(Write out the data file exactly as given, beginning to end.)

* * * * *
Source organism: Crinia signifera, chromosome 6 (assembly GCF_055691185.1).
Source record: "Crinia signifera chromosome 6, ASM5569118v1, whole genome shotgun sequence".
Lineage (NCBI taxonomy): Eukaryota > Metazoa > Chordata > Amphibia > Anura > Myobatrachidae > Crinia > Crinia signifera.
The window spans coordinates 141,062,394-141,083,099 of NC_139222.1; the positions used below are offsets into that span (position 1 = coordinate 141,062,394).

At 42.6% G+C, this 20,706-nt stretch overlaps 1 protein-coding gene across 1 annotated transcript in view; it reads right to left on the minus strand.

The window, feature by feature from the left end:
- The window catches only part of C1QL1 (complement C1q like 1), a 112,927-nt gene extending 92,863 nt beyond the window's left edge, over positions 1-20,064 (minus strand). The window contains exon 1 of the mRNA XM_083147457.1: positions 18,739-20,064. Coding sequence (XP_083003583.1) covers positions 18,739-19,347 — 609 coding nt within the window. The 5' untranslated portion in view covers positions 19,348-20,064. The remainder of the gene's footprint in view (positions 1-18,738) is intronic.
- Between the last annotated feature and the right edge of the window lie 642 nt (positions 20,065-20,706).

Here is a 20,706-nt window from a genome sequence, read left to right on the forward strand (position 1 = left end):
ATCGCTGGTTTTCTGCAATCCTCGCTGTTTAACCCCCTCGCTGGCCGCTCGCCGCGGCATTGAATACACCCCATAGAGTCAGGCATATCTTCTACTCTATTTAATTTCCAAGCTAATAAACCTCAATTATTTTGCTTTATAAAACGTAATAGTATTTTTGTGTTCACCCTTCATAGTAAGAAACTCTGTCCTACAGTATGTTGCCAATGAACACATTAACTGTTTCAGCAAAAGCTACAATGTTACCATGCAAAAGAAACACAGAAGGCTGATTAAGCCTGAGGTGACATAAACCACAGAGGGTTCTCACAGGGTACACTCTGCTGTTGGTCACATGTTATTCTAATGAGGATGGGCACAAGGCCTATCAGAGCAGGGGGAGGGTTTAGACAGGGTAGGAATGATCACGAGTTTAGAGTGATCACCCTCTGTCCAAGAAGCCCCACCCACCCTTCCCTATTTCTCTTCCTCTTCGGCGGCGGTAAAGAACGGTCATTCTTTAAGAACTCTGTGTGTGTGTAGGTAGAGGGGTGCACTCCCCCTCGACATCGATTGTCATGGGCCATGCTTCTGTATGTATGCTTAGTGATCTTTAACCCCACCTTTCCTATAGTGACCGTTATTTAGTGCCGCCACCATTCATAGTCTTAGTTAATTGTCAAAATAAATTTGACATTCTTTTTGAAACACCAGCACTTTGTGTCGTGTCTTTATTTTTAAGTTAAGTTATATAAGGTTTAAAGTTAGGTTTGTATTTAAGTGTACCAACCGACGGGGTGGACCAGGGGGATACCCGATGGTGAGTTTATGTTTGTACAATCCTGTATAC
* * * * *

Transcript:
Source organism: Crinia signifera, chromosome 6 (assembly GCF_055691185.1).
Source record: "Crinia signifera chromosome 6, ASM5569118v1, whole genome shotgun sequence".
Lineage (NCBI taxonomy): Eukaryota > Metazoa > Chordata > Amphibia > Anura > Myobatrachidae > Crinia > Crinia signifera.
The window spans coordinates 141,062,394-141,083,099 of NC_139222.1; the positions used below are offsets into that span (position 1 = coordinate 141,062,394).

At 42.6% G+C, this 20,706-nt stretch overlaps 1 protein-coding gene across 1 annotated transcript in view; it reads right to left on the minus strand.

The window, feature by feature from the left end:
- The window catches only part of C1QL1 (complement C1q like 1), a 112,927-nt gene extending 92,863 nt beyond the window's left edge, over positions 1-20,064 (minus strand). The window contains exon 1 of the mRNA XM_083147457.1: positions 18,739-20,064. Coding sequence (XP_083003583.1) covers positions 18,739-19,347 — 609 coding nt within the window. The 5' untranslated portion in view covers positions 19,348-20,064. The remainder of the gene's footprint in view (positions 1-18,738) is intronic.
- Between the last annotated feature and the right edge of the window lie 642 nt (positions 20,065-20,706).

Here is a 20,706-nt window from a genome sequence, read left to right on the forward strand (position 1 = left end):
ATCGCTGGTTTTCTGCAATCCTCGCTGTTTAACCCCCTCGCTGGCCGCTCGCCGCGGCATTGAATACACCCCATAGAGTCAGGCATATCTTCTACTCTATTTAATTTCCAAGCTAATAAACCTCAATTATTTTGCTTTATAAAACGTAATAGTATTTTTGTGTTCACCCTTCATAGTAAGAAACTCTGTCCTACAGTATGTTGCCAATGAACACATTAACTGTTTCAGCAAAAGCTACAATGTTACCATGCAAAAGAAACACAGAAGGCTGATTAAGCCTGAGGTGACATAAACCACAGAGGGTTCTCACAGGGTACACTCTGCTGTTGGTCACATGTTATTCTAATGAGGATGGGCACAAGGCCTATCAGAGCAGGGGGAGGGTTTAGACAGGGTAGGAATGATCACGAGTTTAGAGTGATCACCCTCTGTCCAAGAAGCCCCACCCACCCTTCCCTATTTCTCTTCCTCTTCGGCGGCGGTAAAGAACGGTCATTCTTTAAGAACTCTGTGTGTGTGTAGGTAGAGGGGTGCACTCCCCCTCGACATCGATTGTCATGGGCCATGCTTCTGTATGTATGCTTAGTGATCTTTAACCCCACCTTTCCTATAGTGACCGTTATTTAGTGCCGCCACCATTCATAGTCTTAGTTAATTGTCAAAATAAATTTGACATTCTTTTTGAAACACCAGCACTTTGTGTCGTGTCTTTATTTTTAAGTTAAGTTATATAAGGTTTAAAGTTAGGTTTGTATTTAAGTGTACCAACCGACGGGGTGGACCAGGGGGATACCCGATGGTGAGTTTATGTTTGTACAATCCTGTATAC